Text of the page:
Those who eagerly follow the professional tennis circuit will be aware of the strict dress code imposed at the Wimbledon Championshipsthe biggest Grand Slam tournament of all.
The tournament – founded in 1877 – is steeped in tradition and requires participants to: adhere to a number of guidelines to compete.
However, that hasn’t stopped several players from breaking the dress code over the years, much to the dismay of conservative competition.
The guidelineswhich were updated in 2014 with a 10-part “decree”, including ensuring that clothing is not off-white or cream, but strictly white.
In addition, bands of color that appear on necklines, cuffs, underwear or caps may not be more than one centimeter wide.
Tennis stars like Pat Cash and Roger Federer have publicly rebuked the strict guidelines, with Cash describing them as “archaic thinking†
Here Are Eight Times Tennis Players Caused Controversy At Wimbledon with their clothes:
In 1985, American tennis player Anne White famously wore a white catsuit to compete in the tournament.
She paired her all-white ensemble with a pair of quintessential 80s leg warmers.
White’s opponent, American tennis player Pam Shriver, wasn’t too happy with White’s clothes.
She complained to officials after their match and requested that White never wear the catsuit again during the competition.
Perhaps Serena Williams will bring the catsuit back to SW19, however, after stating that the black catsuit she wore to the 2018 French Open made her feel like “warrior princess†
The lace underwear
American tennis player Gertude Morancommonly referred to as “Gussy” during her heyday, caused quite a stir at Wimbledon in 1949 when her lace underwear became visible during a competition.
Before her performance at the tournament, Moran had asked the All-England Club if she could be allowed to wear a colorful outfit.
However, the organization rejected her request.
The look of Moran’s underwear was considered particularly controversial at the time, given the convention for female tennis players to wear longer skirts.
In 1987, Pat Cash rebelled against the rule that accessories worn at Wimbledon must be predominantly white by wearing a black and white checkered bandana during the tournament.
The bow of the Australian tennis player regulations did not hinder his chances for the championship as he eventually defeated Ivan Lendl to take home the men’s singles trophy.
In 2014, cash spoke out against the “ridiculous” all-white dress code at Wimbledon.
The ’15’ jacket
Though he didn’t break any of the Wimbledon dress codes, Roger Federer went wild in 2009 when he wore a jacket embroidered with the number 15 after winning the Wimbledon men’s singles final against Andy Roddick.
The 15 on the tailored Nike jacket was a reference to the tennis player’s 15th Grand Slam victory.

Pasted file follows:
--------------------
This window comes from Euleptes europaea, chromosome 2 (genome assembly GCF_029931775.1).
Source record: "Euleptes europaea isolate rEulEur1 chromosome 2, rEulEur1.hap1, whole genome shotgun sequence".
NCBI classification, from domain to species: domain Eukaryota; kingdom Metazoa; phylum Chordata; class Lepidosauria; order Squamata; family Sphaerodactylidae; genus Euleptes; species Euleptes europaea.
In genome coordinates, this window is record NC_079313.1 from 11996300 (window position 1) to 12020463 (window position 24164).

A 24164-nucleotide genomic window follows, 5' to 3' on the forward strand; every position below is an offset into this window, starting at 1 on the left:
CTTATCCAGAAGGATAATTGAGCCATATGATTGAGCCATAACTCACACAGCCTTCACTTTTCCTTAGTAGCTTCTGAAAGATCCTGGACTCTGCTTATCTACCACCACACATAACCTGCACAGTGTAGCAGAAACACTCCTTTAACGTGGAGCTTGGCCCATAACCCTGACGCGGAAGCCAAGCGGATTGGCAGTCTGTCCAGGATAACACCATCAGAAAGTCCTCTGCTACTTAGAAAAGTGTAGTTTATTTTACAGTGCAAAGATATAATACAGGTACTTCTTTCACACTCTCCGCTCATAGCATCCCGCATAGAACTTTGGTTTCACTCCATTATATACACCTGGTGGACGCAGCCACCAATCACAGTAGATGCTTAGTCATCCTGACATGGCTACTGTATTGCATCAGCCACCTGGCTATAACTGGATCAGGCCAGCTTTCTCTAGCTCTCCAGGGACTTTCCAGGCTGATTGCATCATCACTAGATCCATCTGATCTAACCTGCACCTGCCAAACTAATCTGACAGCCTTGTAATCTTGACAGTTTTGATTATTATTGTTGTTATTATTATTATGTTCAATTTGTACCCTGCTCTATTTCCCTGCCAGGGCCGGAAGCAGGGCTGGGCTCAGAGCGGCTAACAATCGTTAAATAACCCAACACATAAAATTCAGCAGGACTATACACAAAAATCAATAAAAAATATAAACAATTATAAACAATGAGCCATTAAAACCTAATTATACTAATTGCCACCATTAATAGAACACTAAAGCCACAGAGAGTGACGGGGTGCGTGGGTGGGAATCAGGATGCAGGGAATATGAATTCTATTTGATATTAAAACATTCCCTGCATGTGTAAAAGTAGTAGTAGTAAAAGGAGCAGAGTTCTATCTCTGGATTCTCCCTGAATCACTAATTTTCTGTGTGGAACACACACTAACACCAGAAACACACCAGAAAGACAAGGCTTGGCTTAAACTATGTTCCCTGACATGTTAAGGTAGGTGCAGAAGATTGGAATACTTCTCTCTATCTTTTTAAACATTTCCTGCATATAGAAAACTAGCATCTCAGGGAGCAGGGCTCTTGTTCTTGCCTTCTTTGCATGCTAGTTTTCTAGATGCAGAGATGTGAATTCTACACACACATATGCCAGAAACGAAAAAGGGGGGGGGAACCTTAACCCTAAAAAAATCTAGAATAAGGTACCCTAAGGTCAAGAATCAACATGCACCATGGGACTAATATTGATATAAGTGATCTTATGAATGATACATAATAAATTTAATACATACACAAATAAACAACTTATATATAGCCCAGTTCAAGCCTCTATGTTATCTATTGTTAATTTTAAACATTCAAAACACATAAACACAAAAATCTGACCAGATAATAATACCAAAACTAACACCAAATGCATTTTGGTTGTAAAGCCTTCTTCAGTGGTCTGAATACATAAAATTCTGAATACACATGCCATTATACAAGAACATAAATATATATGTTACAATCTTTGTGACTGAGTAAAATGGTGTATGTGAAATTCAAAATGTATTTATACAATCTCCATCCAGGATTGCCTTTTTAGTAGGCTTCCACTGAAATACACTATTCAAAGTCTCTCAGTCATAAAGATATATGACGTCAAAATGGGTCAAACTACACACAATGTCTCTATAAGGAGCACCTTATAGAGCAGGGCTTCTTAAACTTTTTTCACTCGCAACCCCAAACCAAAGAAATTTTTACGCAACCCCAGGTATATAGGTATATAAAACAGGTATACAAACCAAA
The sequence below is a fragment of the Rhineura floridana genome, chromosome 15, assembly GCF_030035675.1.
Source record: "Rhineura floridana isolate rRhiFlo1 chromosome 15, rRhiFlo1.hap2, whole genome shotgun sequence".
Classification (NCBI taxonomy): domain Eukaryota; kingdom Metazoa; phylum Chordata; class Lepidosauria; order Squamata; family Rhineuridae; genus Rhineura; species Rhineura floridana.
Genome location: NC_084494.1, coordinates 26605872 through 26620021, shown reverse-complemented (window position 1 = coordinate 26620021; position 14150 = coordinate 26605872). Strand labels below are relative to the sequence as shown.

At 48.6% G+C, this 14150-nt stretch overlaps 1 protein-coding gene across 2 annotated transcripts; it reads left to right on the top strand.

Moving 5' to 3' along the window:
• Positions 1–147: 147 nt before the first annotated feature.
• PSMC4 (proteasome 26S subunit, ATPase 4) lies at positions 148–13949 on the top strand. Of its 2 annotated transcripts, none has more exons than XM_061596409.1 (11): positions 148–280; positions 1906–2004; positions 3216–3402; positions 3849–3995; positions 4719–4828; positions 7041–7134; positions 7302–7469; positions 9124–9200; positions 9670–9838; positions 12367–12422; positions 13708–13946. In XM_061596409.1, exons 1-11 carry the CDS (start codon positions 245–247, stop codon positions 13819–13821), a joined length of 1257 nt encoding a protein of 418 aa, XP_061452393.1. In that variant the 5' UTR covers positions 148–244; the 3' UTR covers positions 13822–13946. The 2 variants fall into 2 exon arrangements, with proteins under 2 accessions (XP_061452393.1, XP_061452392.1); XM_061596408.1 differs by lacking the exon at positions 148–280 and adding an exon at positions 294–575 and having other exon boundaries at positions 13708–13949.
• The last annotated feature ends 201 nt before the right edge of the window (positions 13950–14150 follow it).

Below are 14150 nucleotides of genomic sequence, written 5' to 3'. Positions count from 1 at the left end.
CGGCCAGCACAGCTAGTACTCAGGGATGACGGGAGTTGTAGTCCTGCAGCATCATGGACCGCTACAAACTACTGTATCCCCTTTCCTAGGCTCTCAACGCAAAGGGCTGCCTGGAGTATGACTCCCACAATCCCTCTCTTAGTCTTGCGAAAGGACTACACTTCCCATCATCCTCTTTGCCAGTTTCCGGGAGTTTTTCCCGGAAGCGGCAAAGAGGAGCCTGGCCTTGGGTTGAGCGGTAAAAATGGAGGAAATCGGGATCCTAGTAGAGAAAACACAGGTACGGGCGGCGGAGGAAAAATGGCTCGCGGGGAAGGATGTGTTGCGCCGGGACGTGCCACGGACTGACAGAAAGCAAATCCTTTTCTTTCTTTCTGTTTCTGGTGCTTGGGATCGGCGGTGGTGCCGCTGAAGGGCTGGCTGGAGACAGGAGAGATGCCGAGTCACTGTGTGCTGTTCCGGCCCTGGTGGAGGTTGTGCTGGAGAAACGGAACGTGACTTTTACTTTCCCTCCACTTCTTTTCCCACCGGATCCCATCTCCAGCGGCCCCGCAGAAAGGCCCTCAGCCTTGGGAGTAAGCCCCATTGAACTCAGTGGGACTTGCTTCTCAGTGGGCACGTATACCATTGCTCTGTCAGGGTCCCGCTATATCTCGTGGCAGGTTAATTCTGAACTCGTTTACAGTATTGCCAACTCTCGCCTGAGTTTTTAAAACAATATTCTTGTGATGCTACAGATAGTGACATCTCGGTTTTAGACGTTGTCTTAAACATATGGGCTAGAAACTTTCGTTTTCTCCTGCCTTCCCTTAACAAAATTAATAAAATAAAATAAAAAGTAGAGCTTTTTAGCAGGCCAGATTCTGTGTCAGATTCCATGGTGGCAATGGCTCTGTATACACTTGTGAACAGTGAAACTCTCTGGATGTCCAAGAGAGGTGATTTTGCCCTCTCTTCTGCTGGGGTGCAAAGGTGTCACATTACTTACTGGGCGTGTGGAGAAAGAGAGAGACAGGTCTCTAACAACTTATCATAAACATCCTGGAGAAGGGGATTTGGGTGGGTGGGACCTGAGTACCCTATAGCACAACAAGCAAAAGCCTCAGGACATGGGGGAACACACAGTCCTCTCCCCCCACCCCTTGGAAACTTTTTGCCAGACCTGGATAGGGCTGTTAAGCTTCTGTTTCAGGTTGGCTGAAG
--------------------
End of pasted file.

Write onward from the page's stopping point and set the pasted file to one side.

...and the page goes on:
Some have found it overbearing that a jacket was made to celebrate the achievement before the match was played.
The pink bra straps
2017, Venus Williams was reportedly forced to change her bra halfway through a match when her pink straps were spotted playing.
She changed her underwear during a rain break in the second set of her victory match against Belgium’s Elise Mertens.
When asked about the incident during the post-game press conference, Williams expressed her discomfort at discussing the situation.
“Which pink bra? I don’t like to talk about bras at press conferences. It’s weird,” she said.
“I don’t want to talk about my underwear. It’s a bit inconvenient for me. I leave that to you. You can talk about it with your friends. I’ll pass.”
The red shorts
Russian-born French tennis player Tatiana Golovin became a hot topic of conversation at the 2007 Wimbledon Championships because of the red shorts she chose while playing sports.
Since Golovin wore the red shorts prior to the 2014 dress code update, she was allowed to wear them during competitions.
“They were acquitted in advance by the player with the referee,” said a Wimbledon spokesperson Reuters†
“Since it’s underwear, they don’t have to conform to the predominantly white rule.”
However, the rules now state that the underwear worn by players must be mostly white.
When participating in the tournament in 2008, Maria Sharapova appeared to make fun of the strict dress code when she unveiled her outfit on the court.
She wore shorts along with a tuxedo-style top, which seemed to hint at the rigidity of Wimbledon outfit guidelines.
However, the Russian tennis player said she was inspired by menswear for the look.
“It’s the tuxedo look. I was very inspired by menswear this year and every time at Wimbledon I want to do something classy and elegant,” she said, according to Reuters†
The “risqué” hemlines
Sue Barker, who reached number three in the world during her professional tennis career, was criticized for the length of her hemlines during her participation in Wimbledon in 1977.
Her dresses were described as too “risqué” at the time.
Barker reached the semifinals of the competition that year, where she lost to the Dutch Betty Stöve.
She was reportedly so distraught over the loss that she couldn’t bear to watch the final.